A curation of 9 books from the house of Tulika that brings together the best of their work on inclusion. A treat for young children and a wonderful starting point for starting important conversations about being different, embracing differences, and empathy.
Age guidance: 4+
1. Why are you afraid to hold my hand: This book offers straight-from-the-heart answers to common doubts and misconceptions about disability. The childlike drawings are as simple and powerful as the short poems.
2. Music for Joshua: Joshua loves music. But learning to play an instrument isn’t likely, he knows. One day he hears the notes of a guitar… and ends up following a music teacher from house to house, watching and listening. If only he could learn too! The buoyant pictures zoom in on colourful old buildings, trellised balconies, sloping roofs and cobbled alleys to create a Mumbai ambience.
3. Kali and the rat snake: Kali is an Irula, traditionally snake-catchers, and so his classmates find him strange. Will Kali ever make friends? A sensitive story about identity with evocative water colour pictures.
4. I didn't understand: “This is a story of three things that happened in my school yesterday. I did not understand them. Maybe you will.” An everyday school story about friends and playing, bullying and sharing, takes a gentle turn. For it is told by Manna, and she has Down’s Syndrome. Award-winning writer Mini Shrinivasan bases her narrative on true events, and speaks in Manna’s voice to take us into her mind.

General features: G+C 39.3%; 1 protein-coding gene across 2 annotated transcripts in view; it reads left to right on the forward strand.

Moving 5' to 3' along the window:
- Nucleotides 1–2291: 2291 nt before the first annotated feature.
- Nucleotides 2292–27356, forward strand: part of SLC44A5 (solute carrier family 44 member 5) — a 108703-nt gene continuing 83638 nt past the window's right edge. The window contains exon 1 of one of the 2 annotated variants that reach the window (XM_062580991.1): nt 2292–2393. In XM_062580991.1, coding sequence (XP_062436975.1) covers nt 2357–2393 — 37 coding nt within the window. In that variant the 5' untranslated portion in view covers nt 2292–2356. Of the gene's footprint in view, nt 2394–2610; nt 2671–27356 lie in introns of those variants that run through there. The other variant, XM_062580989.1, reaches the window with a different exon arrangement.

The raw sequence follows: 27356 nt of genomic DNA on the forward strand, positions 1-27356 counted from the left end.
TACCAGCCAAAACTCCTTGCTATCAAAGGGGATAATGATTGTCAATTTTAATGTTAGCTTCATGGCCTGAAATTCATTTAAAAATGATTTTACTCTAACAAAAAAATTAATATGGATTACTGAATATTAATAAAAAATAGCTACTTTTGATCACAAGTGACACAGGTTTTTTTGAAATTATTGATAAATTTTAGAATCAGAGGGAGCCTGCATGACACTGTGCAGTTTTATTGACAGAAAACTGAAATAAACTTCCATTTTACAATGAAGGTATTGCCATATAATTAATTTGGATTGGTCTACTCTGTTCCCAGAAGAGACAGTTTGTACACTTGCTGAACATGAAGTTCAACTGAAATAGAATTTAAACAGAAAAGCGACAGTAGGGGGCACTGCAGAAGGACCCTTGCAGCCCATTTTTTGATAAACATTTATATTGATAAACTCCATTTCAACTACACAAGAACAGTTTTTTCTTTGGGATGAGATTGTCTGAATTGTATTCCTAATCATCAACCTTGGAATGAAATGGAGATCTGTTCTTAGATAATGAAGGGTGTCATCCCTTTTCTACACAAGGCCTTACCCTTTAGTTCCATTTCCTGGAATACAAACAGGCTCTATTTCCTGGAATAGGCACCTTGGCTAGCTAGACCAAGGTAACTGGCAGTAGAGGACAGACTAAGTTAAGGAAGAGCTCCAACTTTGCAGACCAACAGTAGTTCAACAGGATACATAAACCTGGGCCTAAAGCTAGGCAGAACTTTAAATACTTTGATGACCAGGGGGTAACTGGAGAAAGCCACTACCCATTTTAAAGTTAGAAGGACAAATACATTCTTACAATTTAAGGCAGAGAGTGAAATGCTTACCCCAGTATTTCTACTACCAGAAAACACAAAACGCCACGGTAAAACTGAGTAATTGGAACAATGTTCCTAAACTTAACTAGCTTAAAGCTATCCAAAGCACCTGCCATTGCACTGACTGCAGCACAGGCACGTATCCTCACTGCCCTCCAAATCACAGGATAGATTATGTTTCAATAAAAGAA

5. Soda and Bonda: Soda is a dog who feels like a dog. Bonda is a cat who feels like a... dog! A quirky tale about two friends, which makes us think about who we are and how we see ourselves. Expressions, colours and textures work in perfect balance with the seemingly simple text to create a joyful portrait of a friendship that goes beyond appearances.
6. A walk with Thambi: “We were late. We were running in the street. We had played in the river, and we had climbed trees”… everything Amma had said NOT to do! Woven into this story of everyday fun are sensory descriptions, and visual details like the dog guiding his friend… clues that gently tell us that the boy is blind.
7. Kanna Panna: When the lights go off at the cave temples, it is quiet little Kanna who coolly leads everyone to safety. Light or no light, it makes no difference because he can’t see anyway. A joyous story that inverts the notion of ‘disability’ and portrays a child for whom having a visual impairment is just the way he is
— and even a chance to have some fun!
8. Wings to Fly: Little Malathi wants to run after hens and chicks, and catch ripe yellow mangoes as they fall — but how can she, on a wheelchair? Moments and
experiences from the remarkable life of disabled athlete Malathi Holla,
with energetic illustrations full of warmth and cheer.
9. Catch that cat: Dip Dip looks everywhere for her friend’s lost cat. And when it
finally climbs up a tree and can’t come down, the only thing to do is…?
Exuberant illustrations capture the spirited little girl for whom being on a
wheelchair stops her from nothing!